Bournemouth University’s School of Tourism Hosts BU Tourism Futures Forum at World Travel Market 2012
Once again, Bournemouth University’s School of Tourism experts organise the BU Tourism Futures Forum at World Travel Market 2012. Chaired by Professor Dimitrios Buhalis the forum will engage leading tourism practitioners from around the world on an interactive discussion to examine the future of tourism.
The global challenges and opportunities for both tourism destinations and suppliers around the world require innovation in management and operations, calling for a major rethinking of both strategic and tactical Tourism Management. The Tourism Futures Forum will provide an insight into the future dimensions of the tourism industry. It examines major trends in tourism demand and supply and explores the strategic changes that lead to the international tourism industry restructuring.
Bournemouth University in partnership with the World Travel Market and the TravelDailyNews are organising this forum to facilitate debate about the key strategic changes and to engage in a discussion about the successful response of the industry. The event will involve two short research-based presentations to stimulate discussion. Chairman Prof Dimitrios Buhalis will encourage all participants to contribute to the debate and discussion.
There will be a brief presentation from Jean-Claude Baumgarten World Tourism Travel Council (WTTC) before the forum opens for discussions. Confirmed Panellists for the forum currently include:
The Honourable Mr. Stephen Cadiz Minister of Tourism for Trinidad and Tobago
Nicolas Hall, SE1media
Barbara Avdis, Historic Hotels of Europe
Gerard Brown, UBM Aviation, Routes UK
Sofia Panayiotaki, Mediacofss
Claire Steiner The Institute of Travel and Tourism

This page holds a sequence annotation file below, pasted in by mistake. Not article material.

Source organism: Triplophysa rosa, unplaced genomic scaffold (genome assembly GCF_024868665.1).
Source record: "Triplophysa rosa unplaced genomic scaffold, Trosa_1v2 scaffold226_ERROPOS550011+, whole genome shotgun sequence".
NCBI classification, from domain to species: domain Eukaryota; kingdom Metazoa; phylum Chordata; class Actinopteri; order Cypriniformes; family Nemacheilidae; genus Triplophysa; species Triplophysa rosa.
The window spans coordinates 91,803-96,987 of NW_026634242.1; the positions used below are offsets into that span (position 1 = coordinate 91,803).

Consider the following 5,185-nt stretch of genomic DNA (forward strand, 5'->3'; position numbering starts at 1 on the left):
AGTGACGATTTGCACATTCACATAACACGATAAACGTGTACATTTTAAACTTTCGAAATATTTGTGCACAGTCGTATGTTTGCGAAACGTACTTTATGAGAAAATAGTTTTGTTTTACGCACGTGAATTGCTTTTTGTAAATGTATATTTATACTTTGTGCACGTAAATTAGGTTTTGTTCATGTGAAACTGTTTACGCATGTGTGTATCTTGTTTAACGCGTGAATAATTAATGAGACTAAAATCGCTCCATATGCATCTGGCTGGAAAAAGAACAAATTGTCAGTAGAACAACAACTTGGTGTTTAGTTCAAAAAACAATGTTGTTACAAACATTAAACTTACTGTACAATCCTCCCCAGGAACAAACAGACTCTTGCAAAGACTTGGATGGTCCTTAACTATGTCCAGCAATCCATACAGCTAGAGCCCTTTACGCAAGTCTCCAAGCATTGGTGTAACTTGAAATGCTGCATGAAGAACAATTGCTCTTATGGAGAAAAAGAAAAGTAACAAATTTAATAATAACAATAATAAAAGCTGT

Chairman of the Caribbean Tourism Organisation
Theodore Koumelis, TravelDailyNews
Steve Page Bournemouth University
Philip Alford Bournemouth University
The Forum takes place on Thursday 8th 14.00-16.00 in the South Gallery Room 19 & 20.
The event is FREE by registration on http://buatwtm.eventbrite.co.uk/Read More
The Director of the UNWTO Sustainable Tourism Department confirms his attendance at the International Conference on ‘Tourism, Climate Change and Sustainability’ (13-14 September) at Bournemouth University
We are delighted to inform that Mr Luigi Cabrini, the Director of the Sustainable Development of Tourism Programme of the United Nations World Tourism Organization (UNWTO) has confirmed his attendance at the conference.
The Sustainable Tourism Programme contributes to one of the strategic goals of the UNWTO with special focus on the Millennium Development Goals.
The Programme undertakes research, develops manuals and provides guidance and training to the Member States and other tourism stakeholders on sustainable tourism policies and their application to tourism destinations.
Its specific areas of work include: green economy, climate change, biodiversity, poverty alleviation, cultural and natural heritage and their relations with tourism.
More information can be found on the UNWTO Sustainable Development of Tourism website.
For more information on the international conference please visit: www.bournemouth.ac.uk/climatechange2012Read More
On Tuesday 13th August Eric Pickles, MP, Secretary of State for Communities and Local Government announced the allocation of a Coastal Communities Fund grant to the National Coastal Tourism Academy in Bournemouth. The grant of £2 million will create the world’s only specialist coastal tourism academy, with the aim to turn local expertise into knowledge to share with towns across the country and internationally.
Bournemouth was chosen due to its unique position in the tourism industry. Eric Pickles said: “We want Bournemouth to be a catalyst in development. The town already has the infrastructure and resources like Bournemouth University specialising in tourism for this to be a success and to be able to communicate to struggling towns.”
Pickles continued “Bournemouth is a lively and modern coastal resort, but the introduction of this unique and innovative academy could raise its status to one of global significance. Like all good ideas”, I’m astonished it hadn’t been thought of before.”
Professor Alan Fyall, Dr Philip Alford and Dr Philip Long from the School of Tourism worked with Bournemouth Borough Council in ensuring a strong and successful bid emerged.
The School of Tourism will receive a large proportion of the grant and there will be many opportunities for School of Tourism staff to engage with the project, work with the local tourism sector and generate data and research for peer-review journal publications.